As is tradition at Eater, our closeout of the year is a survey of friends, industry types, bloggers, and readers. We've already looked at top restaurant standbys, top newcomers, and the one word to sum up 2013. For our next question, friends of Eater pick the best dining neighborhoods of the year. (Here are last year's responses if you'd like to relive 2012 memories as well.) Readers, please add your thoughts to the comments.
[Photo: A4 Pizza/Rachel Leah Blumenthal]
Q: What were the best dining neighborhoods this year?
MC Slim JB, restaurant critic, The Improper Bostonian: Nobody knocked Allston off its longstanding perch as my favorite concentration of excellent restaurants serving traditional cuisines from around the world at nice prices. But honorable mention goes to Washington Square, Brookline, which was dull for years but suddenly is a dining destination. Somerville isn't just one neighborhood, or I'd cite it, too: it had a banner year across the dining spectrum from fine dining to budget eats.
Luke O'Neil, freelance journalist on cocktails and lots more, all over the internet: Are there even restaurants in Boston anymore? Camberville or die. Inman obviously had some strong newcomers, and Kendall. Don't sleep on Union of course.
Leah Mennies, food editor at Boston Magazine: Washington Square. Thanks to the addition of Ribelle, Fairsted Kitchen, and Barcelona Tapas Bar (plus already great area hangs like Publick House and The Abbey), the small, lovely neighborhood has gained destination-worthy status.
South End blogger BosGuy: I still think the South End offers some of the best dining options, variety of cuisines and best chefs.
Damien S., community manager for Yelp Boston: Such a toughie. With spots like Po Boy, the you-brew/hop-fed charcuterie mecca Hopster's Brew & Boards and the recently opened Craft Beer Cellar, I will give the "Filling The Void" award to... Newton?!
Katie Chudy, Eater Boston contributing writer: Kendall has a great food scene. The pastrami sandwich at Commonwealth is ridiculously good, Hungry Mother is always a favorite, and Belly has a great wine list (and cheese pairings to match).
Drew Starr, Eater Boston contributing writer: Kendall, Fort Point, and Union Square all have strong arguments to make for themselves this year, but the crown has to go to Washington Square in Brookline. Much ink has rightfully been spilled for Tim Maslow's Ribelle, but Fairsted Kitchen is another very strong newcomer. Even Barcelona — a chain restaurant — offers strong food and is seeing success in a formerly cursed spot. Add in places that have been there for a few years or more like The Abbey or Washington Square Tavern (best charcuterie I have had in the Boston area), and I find myself thinking about moving to Brookline.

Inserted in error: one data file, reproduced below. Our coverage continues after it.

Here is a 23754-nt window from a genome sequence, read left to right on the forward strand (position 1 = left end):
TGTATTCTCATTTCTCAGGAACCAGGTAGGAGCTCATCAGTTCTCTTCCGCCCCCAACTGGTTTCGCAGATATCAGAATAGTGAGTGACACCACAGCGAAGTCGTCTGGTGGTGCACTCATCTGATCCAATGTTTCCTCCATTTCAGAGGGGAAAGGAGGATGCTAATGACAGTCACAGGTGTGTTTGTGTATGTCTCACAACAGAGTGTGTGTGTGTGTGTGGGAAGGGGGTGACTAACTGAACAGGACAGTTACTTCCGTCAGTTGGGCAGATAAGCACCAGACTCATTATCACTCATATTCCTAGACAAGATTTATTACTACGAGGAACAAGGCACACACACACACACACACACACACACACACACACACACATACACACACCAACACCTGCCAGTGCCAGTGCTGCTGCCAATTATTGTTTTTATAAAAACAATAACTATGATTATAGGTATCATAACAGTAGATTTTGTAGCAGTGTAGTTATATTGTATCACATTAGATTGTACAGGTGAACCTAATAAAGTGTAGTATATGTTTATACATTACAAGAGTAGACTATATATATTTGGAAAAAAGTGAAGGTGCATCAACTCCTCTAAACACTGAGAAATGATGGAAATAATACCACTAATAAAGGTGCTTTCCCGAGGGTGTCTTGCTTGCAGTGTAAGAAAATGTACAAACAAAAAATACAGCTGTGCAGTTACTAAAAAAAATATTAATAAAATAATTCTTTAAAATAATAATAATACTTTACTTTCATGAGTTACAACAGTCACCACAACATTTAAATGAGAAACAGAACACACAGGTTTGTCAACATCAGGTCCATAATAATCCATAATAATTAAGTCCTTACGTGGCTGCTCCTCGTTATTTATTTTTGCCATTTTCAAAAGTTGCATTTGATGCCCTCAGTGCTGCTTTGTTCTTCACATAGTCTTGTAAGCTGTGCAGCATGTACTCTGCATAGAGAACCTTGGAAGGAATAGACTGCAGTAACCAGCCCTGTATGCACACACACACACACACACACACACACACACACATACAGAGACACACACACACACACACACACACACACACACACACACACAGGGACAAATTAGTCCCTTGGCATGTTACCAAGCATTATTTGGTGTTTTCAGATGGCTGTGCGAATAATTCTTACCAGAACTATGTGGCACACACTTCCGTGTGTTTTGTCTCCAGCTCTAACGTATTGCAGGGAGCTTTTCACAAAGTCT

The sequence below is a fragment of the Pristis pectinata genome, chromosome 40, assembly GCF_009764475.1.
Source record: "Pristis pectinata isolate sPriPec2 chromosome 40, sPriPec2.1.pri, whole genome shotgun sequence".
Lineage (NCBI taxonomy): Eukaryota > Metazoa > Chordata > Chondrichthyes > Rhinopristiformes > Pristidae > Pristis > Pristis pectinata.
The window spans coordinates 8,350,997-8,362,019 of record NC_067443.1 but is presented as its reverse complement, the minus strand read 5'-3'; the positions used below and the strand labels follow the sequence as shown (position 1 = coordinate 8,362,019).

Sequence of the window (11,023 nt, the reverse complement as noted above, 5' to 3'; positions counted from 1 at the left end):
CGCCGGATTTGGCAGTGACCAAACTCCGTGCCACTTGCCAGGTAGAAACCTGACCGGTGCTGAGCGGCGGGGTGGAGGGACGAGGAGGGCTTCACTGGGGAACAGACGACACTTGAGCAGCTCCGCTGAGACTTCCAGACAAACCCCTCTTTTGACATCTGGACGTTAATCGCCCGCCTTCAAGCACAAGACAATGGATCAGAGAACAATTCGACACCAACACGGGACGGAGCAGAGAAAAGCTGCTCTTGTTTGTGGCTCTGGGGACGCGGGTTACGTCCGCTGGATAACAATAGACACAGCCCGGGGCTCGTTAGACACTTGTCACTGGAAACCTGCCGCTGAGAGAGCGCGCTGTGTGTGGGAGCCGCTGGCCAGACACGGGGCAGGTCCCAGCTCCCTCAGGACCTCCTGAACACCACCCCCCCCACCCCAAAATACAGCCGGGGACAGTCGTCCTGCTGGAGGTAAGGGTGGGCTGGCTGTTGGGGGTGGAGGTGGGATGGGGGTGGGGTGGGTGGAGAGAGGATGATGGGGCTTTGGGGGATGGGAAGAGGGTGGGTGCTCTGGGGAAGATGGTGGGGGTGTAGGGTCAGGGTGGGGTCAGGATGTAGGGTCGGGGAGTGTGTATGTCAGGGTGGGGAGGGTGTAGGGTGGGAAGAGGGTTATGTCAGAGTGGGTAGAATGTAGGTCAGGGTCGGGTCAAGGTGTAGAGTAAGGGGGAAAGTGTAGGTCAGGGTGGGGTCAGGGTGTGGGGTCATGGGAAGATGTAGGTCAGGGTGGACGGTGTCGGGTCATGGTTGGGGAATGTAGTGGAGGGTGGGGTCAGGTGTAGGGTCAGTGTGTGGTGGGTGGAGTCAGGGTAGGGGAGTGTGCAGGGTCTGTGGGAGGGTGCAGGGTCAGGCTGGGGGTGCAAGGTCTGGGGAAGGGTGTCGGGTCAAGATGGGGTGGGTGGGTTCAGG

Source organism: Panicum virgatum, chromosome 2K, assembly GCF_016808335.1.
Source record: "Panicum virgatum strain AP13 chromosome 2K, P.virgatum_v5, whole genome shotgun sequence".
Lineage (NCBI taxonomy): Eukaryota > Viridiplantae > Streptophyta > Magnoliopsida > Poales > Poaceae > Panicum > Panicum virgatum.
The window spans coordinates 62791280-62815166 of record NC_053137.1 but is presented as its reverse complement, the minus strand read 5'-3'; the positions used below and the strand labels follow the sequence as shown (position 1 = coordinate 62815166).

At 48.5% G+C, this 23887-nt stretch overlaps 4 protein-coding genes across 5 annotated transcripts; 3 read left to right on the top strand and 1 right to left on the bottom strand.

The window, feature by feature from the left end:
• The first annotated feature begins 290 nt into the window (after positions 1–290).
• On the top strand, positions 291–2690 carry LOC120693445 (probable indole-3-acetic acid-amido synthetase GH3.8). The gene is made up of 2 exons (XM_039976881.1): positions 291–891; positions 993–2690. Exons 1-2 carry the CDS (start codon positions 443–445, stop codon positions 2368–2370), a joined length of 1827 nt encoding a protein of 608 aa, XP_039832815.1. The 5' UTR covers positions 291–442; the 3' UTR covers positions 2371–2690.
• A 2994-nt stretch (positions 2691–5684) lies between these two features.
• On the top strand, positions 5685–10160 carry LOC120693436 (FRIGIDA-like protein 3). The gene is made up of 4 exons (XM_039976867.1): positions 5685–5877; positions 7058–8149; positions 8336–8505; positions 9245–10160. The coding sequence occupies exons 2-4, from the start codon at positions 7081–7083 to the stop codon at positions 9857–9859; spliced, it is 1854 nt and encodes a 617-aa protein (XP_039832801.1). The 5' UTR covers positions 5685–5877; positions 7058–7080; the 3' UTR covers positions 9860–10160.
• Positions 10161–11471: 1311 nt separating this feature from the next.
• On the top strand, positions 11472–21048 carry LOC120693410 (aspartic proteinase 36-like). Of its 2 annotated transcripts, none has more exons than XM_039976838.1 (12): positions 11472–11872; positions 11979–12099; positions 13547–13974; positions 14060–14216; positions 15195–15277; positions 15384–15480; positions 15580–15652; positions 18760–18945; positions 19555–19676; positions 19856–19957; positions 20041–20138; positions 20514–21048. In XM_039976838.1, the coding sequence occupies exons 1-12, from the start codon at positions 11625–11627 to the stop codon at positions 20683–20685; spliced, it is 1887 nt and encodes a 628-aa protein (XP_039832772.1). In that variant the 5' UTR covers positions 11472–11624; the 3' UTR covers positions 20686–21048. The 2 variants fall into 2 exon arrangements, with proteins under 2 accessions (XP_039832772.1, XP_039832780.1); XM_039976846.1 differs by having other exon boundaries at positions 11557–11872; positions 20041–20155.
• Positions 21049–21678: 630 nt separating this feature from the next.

All that said, I probably spend more time in Chinatown. Dumpling Cafe, Taiwan Cafe, Shojo, China King (though perhaps reclaiming the King Fung name), Peach Farm, East Ocean City, Winsor Cafe, Hei La Moon — all places any food nerd in this town really should be familiar with. And if you go late at night, you're all but guaranteed to run into big names in the restaurant world.
Jacqueline Dole, food writer and photographer: Union Square! Union Square Donuts, Bronwyn, A4 Pizza, backbar, Journeyman...
Dave Levy, We Love Beantown blogger: I'm going to call it more of a moment than an overall year, but the rise to take back Boylston/Back Bay in the last week of April was one of the most stirring sights I've seen while living downtown. People leaving overwhelmingly large tips, smiling a little more at strangers and truly supporting those restaurants was awesome.
Bianca Garcia, Confessions of a Chocoholic blogger: Fort Point! Fort Point! Fort Point!
Leah Klein, Leah's Life: Pearls and Oysters blogger: Kendall in Cambridge
Aaron G., Eater Boston reader: Union Square in Somerville was the best dining neighborhood in 2013. Casa B, Bronwyn, backbar, journeyman, and El Potro, to name a few of the bright spots.
Michele Won, Eater Boston reader: Central Square, Davis Square, and SALEM